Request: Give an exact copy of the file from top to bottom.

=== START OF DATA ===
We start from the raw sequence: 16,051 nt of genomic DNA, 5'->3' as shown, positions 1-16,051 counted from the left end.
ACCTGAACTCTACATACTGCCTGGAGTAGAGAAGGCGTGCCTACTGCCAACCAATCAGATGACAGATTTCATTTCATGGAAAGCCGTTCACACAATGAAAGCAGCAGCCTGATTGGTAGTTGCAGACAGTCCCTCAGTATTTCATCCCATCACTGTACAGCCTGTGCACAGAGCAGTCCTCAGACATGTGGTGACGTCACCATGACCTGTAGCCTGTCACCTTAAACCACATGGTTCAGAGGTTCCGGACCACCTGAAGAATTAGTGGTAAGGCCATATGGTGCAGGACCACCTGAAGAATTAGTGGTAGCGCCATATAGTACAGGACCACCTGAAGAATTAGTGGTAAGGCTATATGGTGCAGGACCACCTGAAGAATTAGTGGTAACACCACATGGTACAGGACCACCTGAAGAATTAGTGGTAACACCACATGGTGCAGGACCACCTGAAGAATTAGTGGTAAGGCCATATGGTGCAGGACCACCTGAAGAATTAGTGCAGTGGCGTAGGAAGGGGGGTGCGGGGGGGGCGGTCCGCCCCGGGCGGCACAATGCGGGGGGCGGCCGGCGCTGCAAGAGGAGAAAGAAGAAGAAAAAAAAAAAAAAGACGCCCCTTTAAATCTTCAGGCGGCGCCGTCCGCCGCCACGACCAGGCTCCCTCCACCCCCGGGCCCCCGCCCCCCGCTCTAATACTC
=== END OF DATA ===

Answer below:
We start from the raw sequence: 16,051 nt of genomic DNA, 5'->3' as shown, positions 1-16,051 counted from the left end.
ACCTGAACTCTACATACTGCCTGGAGTAGAGAAGGCGTGCCTACTGCCAACCAATCAGATGACAGATTTCATTTCATGGAAAGCCGTTCACACAATGAAAGCAGCAGCCTGATTGGTAGTTGCAGACAGTCCCTCAGTATTTCATCCCATCACTGTACAGCCTGTGCACAGAGCAGTCCTCAGACATGTGGTGACGTCACCATGACCTGTAGCCTGTCACCTTAAACCACATGGTTCAGAGGTTCCGGACCACCTGAAGAATTAGTGGTAAGGCCATATGGTGCAGGACCACCTGAAGAATTAGTGGTAGCGCCATATAGTACAGGACCACCTGAAGAATTAGTGGTAAGGCTATATGGTGCAGGACCACCTGAAGAATTAGTGGTAACACCACATGGTACAGGACCACCTGAAGAATTAGTGGTAACACCACATGGTGCAGGACCACCTGAAGAATTAGTGGTAAGGCCATATGGTGCAGGACCACCTGAAGAATTAGTGCAGTGGCGTAGGAAGGGGGGTGCGGGGGGGGCGGTCCGCCCCGGGCGGCACAATGCGGGGGGCGGCCGGCGCTGCAAGAGGAGAAAGAAGAAGAAAAAAAAAAAAAAGACGCCCCTTTAAATCTTCAGGCGGCGCCGTCCGCCGCCACGACCAGGCTCCCTCCACCCCCGGGCCCCCGCCCCCCGCTCTAATACTC